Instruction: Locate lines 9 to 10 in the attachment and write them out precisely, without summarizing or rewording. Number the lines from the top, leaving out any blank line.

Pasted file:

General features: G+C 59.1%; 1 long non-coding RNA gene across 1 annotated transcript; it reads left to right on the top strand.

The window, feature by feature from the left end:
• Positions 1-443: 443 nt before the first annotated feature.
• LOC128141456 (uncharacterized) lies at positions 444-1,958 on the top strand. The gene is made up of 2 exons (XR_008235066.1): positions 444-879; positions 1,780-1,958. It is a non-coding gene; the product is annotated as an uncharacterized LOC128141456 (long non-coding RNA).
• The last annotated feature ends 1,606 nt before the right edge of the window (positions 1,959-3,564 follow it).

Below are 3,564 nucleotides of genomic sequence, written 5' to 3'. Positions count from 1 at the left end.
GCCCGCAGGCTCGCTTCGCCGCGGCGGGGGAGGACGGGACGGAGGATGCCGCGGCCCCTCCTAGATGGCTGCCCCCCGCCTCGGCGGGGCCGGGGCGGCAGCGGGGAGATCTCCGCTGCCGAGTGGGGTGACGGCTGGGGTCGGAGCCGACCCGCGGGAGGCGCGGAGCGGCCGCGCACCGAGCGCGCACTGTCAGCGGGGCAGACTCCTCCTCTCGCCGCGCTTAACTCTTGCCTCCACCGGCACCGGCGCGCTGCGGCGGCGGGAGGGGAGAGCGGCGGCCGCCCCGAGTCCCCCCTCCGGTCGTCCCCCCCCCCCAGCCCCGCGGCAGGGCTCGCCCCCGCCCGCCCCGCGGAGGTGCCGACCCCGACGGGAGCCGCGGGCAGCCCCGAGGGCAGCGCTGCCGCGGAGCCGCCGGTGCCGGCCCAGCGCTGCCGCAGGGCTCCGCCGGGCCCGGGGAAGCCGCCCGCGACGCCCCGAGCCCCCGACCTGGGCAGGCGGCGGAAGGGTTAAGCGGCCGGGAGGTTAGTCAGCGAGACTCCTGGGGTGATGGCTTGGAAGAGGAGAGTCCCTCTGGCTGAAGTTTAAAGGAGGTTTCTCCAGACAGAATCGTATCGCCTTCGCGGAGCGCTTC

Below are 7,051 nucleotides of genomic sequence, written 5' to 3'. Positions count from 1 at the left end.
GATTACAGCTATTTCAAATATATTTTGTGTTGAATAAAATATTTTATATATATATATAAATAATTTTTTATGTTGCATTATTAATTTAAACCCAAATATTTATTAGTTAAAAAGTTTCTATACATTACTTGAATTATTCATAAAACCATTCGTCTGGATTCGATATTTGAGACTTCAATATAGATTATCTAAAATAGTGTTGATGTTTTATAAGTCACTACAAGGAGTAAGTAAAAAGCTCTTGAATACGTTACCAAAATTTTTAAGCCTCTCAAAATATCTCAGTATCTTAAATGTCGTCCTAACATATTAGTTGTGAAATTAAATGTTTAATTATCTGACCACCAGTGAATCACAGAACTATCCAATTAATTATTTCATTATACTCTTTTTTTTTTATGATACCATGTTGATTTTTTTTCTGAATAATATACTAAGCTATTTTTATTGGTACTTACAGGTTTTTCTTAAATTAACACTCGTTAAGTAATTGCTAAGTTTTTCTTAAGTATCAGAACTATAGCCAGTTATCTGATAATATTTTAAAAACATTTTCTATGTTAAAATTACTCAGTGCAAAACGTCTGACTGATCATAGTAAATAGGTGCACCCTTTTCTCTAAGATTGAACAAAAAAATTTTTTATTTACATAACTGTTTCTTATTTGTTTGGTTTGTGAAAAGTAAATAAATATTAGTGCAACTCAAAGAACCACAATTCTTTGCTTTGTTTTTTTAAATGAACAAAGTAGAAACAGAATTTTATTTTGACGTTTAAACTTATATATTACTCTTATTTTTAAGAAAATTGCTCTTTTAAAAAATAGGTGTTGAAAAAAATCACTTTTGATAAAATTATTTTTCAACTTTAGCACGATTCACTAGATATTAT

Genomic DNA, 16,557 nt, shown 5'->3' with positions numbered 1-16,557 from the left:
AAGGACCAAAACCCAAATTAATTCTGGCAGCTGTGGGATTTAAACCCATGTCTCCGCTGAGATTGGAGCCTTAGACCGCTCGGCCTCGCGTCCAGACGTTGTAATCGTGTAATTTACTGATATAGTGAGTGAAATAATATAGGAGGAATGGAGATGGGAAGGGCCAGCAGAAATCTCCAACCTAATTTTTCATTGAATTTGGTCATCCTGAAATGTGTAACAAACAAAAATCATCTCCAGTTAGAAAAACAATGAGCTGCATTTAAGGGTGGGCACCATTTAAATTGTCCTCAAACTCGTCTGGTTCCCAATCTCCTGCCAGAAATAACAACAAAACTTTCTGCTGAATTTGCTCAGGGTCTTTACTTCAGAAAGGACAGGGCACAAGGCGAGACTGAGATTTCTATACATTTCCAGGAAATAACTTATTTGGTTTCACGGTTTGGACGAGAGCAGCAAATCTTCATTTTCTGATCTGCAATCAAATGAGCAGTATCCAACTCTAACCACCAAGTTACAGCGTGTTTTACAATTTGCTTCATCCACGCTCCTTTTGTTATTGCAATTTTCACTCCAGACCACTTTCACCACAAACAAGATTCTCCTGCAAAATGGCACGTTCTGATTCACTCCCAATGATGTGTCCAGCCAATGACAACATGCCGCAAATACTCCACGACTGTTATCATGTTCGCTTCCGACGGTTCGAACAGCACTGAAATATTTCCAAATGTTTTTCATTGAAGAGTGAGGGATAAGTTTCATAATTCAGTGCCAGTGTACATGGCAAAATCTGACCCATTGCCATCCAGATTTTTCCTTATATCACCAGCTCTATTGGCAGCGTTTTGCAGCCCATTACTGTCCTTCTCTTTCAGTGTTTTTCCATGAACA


GATTACAGCTATTTCAAATATATTTTGTGTTGAATAAAATATTTTATATATATATATAAATAATTTTTTATGTTGCATTATTAATTTAAACCCAAATATTTATTAGTTAAAAAGTTTCTATACATTACTTGAATTATTCATAAAACCATTCGTCTGGATTCGATATTTGAGACTTCAATATAGATTATCTAAAATAGTGTTGATGTTTTATAAGTCACTACAAGGAGTAAGTAAAAAGCTCTTGAATACGTTACCAAAATTTTTAAGCCTCTCAAAATATCTCAGTATCTTAAATGTCGTCCTAACATATTAGTTGTGAAATTAAATGTTTAATTATCTGACCACCAGTGAATCACAGAACTATCCAATTAATTATTTCATTATACTCTTTTTTTTTTATGATACCATGTTGATTTTTTTTCTGAATAATATACTAAGCTATTTTTATTGGTACTTACAGGTTTTTCTTAAATTAACACTCGTTAAGTAATTGCTAAGTTTTTCTTAAGTATCAGAACTATAGCCAGTTATCTGATAATATTTTAAAAACATTTTCTATGTTAAAATTACTCAGTGCAAAACGTCTGACTGATCATAGTAAATAGGTGCACCCTTTTCTCTAAGATTGAACAAAAAAATTTTTTATTTACATAACTGTTTCTTATTTGTTTGGTTTGTGAAAAGTAAATAAATATTAGTGCAACTCAAAGAACCACAATTCTTTGCTTTGTTTTTTTAAATGAACAAAGTAGAAACAGAATTTTATTTTGACGTTTAAACTTATATATTACTCTTATTTTTAAGAAAATTGCTCTTTTAAAAAATAGGTGTTGAAAAAAATCACTTTTGATAAAATTATTTTTCAACTTTAGCACGATTCACTAGATATTAT

Genomic DNA, 16,557 nt, shown 5'->3' with positions numbered 1-16,557 from the left: